Engineered wood siding is a more affordable alternative to real wood. Despite the lower price point, the final look is pretty much identical (only an expert will know the difference at a glance). Plus, high-quality engineered wood siding is often more durable and lower-maintenance than the real thing.
Shingle siding is a popular choice for homes styled after Victorian, Tudor, and other historic architectural trends. It’s also a wonderful way to give a modern home a unique touch.
Shingle siding can be made with a wide range of materials. Cedar shake shingles are the most ubiquitous. But vinyl, engineered wood, and fiber cement shingles are also viable options.
And it should come as no surprise that you can recreate the look of individual shingles with convenient panels! This is the perfect solution for any homeowner who has fallen in love with a traditional shingle finish but doesn’t want to deal with installation and upkeep.
8. Shou Sugi Ban
Shou sugi ban siding is created using a Japanese technique that preserves wood panels using fire. The charring process darkens the wood and can even make the existing grain more pronounced.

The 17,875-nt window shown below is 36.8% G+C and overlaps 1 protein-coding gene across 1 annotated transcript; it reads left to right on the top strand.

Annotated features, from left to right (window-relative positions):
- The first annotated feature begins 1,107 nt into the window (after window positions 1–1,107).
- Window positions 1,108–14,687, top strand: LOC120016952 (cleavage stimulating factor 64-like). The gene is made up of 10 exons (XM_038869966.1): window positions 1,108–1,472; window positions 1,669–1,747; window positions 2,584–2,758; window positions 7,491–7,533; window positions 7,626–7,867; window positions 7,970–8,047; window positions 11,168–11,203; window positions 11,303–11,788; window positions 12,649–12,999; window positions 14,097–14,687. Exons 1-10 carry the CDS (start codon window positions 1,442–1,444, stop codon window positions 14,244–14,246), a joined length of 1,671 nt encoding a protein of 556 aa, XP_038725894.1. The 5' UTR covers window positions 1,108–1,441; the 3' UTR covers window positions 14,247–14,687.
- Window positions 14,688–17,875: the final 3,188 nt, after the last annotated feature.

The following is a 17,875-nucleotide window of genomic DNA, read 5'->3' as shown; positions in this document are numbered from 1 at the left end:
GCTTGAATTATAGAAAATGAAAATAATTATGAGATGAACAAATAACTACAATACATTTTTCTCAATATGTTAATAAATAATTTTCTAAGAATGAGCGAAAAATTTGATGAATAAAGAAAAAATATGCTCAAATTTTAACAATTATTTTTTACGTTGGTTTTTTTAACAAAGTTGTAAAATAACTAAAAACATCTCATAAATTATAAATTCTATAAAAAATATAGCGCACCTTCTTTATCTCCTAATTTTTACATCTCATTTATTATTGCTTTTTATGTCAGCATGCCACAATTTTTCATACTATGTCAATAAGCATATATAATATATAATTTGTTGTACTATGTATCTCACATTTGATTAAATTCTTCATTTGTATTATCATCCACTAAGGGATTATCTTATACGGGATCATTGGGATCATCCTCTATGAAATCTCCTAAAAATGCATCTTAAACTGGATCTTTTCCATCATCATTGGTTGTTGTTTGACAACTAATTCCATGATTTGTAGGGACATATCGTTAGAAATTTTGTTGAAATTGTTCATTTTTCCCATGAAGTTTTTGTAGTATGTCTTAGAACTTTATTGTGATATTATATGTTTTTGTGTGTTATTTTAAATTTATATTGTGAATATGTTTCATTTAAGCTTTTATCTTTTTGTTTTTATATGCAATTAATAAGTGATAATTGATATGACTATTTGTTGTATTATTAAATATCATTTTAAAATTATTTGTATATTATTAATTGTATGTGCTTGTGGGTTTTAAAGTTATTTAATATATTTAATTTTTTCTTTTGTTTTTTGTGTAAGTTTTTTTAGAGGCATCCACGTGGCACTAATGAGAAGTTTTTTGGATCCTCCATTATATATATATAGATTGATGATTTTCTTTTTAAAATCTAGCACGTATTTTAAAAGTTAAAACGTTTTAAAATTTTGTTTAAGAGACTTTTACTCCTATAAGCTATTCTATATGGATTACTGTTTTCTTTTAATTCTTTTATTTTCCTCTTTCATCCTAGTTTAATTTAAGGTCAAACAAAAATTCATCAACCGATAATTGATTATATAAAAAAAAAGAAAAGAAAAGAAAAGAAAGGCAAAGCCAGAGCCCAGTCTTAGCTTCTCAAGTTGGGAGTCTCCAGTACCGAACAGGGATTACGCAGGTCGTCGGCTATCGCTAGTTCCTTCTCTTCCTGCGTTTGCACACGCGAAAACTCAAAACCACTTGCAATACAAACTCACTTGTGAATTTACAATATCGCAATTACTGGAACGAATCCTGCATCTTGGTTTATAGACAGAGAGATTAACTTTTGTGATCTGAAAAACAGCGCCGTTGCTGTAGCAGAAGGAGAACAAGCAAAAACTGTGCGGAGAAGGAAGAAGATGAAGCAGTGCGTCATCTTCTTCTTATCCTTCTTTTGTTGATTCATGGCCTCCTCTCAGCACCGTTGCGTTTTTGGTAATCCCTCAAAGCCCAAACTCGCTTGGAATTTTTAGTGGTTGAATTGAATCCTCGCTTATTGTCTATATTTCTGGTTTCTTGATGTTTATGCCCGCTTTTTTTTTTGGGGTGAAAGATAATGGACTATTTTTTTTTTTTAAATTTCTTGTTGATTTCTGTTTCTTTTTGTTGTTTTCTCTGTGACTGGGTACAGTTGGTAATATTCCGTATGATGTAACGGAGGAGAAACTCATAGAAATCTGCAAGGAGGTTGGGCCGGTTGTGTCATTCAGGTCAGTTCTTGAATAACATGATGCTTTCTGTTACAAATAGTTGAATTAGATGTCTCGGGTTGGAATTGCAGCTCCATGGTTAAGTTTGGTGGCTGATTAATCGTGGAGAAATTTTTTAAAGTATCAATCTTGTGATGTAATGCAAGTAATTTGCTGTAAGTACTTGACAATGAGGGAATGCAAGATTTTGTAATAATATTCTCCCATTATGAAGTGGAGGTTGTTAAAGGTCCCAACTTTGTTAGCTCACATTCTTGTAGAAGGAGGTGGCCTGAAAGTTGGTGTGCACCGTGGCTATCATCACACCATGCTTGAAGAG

Shou sugi ban siding is a unique alternative to other natural wood materials. It works particularly well with modern architecture. This material can be used to cover your entire home’s exterior or as an accent finish.
Along with boasting a bold aesthetic, Shou sugi ban is also more durable than non-charred wood. This material will stand up well to UV damage, pests, water, and rot.
Stone siding creates a timeless atmosphere that can make the newest construction feel like a historic estate. And there’s no shortage of colors, shapes, and textures to choose from.
Stacked stone panels can be used to give any style of home a fresh look. While harder to work with, stucco is another popular material that offers the same aesthetic as natural stone.
Pair stone veneer with stucco for a Mediterranean aesthetic. Stone veneer can also be used to trim vinyl or fiber cement lap siding.